Gerhard Sommer, a former company commander of a mechanized infantry division, had been accused over the Nazis' mass murder of 560 civilians in the Tuscan mountain village of Sant'Anna di Stazzema in 1944.
The prosecutors in the northern German city of Hamburg said that – had the man been deemed fit to stand trial – he would “with high probability have been charged with 342 cases of murder, committed cruelly and on base motives”.
On August 12th 1944, Nazi soldiers using machine guns and flamethrowers massacred almost all residents and refugees in Sant'Anna di Stazzema, including 107 children under 14 years.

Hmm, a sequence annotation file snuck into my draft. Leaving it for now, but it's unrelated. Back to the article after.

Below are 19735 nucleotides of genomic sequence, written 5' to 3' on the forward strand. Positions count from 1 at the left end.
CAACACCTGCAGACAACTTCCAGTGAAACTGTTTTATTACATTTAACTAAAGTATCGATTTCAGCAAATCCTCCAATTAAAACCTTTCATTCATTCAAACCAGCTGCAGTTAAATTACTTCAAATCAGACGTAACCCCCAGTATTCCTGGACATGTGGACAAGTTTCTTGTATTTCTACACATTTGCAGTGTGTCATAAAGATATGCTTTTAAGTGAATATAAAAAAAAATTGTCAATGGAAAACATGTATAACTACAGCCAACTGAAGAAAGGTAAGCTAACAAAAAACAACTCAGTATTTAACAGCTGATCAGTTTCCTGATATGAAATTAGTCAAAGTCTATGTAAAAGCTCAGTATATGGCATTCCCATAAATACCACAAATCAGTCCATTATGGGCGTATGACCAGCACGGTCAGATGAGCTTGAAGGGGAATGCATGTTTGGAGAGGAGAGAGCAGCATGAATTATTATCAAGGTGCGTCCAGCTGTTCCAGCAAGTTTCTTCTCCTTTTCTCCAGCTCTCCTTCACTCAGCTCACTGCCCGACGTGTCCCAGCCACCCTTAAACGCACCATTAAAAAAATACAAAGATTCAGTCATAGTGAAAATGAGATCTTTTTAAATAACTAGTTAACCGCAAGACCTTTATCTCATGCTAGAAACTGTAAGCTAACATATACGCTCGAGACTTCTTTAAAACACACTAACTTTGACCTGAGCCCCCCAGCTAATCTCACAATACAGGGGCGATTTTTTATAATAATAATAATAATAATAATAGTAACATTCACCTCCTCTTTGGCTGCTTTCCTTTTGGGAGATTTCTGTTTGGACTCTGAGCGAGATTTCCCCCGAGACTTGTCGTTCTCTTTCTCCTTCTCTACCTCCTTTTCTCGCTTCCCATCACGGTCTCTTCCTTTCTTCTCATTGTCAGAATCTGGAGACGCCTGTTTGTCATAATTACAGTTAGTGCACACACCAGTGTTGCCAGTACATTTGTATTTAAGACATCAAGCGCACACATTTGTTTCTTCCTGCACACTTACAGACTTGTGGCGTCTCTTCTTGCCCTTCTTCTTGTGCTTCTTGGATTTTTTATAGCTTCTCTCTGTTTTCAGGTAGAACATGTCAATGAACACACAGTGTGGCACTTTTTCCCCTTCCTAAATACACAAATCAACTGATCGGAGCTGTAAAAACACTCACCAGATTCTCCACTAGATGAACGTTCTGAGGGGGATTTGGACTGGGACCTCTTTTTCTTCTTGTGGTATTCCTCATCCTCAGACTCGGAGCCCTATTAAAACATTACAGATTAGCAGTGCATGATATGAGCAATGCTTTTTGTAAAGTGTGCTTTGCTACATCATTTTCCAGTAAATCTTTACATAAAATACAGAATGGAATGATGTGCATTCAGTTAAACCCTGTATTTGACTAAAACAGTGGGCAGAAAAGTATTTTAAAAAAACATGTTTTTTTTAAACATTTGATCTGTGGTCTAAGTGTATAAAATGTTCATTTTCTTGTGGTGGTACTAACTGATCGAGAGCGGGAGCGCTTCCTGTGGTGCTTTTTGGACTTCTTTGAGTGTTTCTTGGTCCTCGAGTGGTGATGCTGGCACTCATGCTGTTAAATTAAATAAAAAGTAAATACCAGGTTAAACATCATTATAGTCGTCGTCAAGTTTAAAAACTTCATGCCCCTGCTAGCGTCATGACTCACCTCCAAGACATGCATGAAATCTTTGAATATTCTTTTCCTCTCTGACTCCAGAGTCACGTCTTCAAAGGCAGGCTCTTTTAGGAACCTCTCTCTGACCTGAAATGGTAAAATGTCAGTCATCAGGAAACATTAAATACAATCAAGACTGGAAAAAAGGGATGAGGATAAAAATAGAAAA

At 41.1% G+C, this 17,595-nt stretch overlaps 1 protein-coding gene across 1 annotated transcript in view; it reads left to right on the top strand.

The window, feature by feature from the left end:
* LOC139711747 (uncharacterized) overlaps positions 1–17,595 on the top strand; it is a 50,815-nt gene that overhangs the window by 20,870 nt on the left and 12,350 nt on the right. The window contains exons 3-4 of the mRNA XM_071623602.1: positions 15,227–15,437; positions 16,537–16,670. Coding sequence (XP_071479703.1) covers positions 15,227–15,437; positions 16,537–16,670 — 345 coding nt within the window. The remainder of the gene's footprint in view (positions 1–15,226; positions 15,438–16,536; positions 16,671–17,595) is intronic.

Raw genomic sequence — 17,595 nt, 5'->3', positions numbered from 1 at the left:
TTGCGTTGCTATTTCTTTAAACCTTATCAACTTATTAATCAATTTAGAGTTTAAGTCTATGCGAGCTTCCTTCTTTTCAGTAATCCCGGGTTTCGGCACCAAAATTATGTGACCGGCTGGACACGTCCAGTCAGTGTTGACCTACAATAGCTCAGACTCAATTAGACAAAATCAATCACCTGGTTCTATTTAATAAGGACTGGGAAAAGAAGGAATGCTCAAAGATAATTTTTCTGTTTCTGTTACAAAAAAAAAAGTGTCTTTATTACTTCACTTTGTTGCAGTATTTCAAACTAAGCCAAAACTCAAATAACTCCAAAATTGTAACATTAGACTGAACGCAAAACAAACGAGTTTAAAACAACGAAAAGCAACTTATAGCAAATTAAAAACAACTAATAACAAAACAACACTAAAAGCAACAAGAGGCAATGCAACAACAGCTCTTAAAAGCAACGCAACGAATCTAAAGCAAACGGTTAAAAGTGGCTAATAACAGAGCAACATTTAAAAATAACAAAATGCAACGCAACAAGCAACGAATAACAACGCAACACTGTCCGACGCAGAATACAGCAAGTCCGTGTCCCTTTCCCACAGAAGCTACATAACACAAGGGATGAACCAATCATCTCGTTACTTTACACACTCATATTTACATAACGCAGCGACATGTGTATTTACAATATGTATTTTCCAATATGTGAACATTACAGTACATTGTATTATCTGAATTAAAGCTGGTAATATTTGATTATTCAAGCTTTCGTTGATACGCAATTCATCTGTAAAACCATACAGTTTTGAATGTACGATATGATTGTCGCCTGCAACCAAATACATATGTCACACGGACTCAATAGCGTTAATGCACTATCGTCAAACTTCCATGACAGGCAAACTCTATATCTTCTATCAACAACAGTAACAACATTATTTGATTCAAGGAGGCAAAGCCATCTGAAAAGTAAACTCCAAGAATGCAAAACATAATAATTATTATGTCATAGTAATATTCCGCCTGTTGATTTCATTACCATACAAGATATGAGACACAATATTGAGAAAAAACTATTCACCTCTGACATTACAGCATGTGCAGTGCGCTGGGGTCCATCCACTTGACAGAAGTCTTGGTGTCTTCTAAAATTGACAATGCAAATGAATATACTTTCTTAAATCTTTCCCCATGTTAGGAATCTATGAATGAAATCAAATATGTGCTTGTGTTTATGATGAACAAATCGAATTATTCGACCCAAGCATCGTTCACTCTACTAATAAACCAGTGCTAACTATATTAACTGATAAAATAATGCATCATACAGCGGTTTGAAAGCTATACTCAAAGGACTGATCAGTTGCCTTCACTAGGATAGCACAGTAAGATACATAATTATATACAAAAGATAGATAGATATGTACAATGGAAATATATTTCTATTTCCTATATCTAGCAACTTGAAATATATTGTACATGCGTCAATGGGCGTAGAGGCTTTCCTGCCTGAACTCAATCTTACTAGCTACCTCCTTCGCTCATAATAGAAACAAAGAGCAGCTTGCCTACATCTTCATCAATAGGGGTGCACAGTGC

After decades of judicial inertia in Germany and Italy, the case resurfaced in the 1990s based on research by several historians.
In 2005, an Italian military court found that ten members of the 16th SS “Reichsfuehrer” division, including Sommer, were personally responsible for the massacre and sentenced them to life in absentia.
In Germany prosecutors in the city of Stuttgart initially investigated 17 of the former SS soldiers.
But a decade later, in 2012, when only eight of them were left alive, it was found there was insufficient evidence to hold any of them personally responsible for the bloodbath.
But a court in Karlsruhe in 2014 overturned the decision in the case of Sommer, saying there was no doubt he had advance knowledge of the mass killing of civilians.
Hamburg prosecutors took on the case, but Thursday said that Sommer's advanced state of dementia attested by experts meant that he would not have been able to address the court and merely a passive “object of public prosecution”.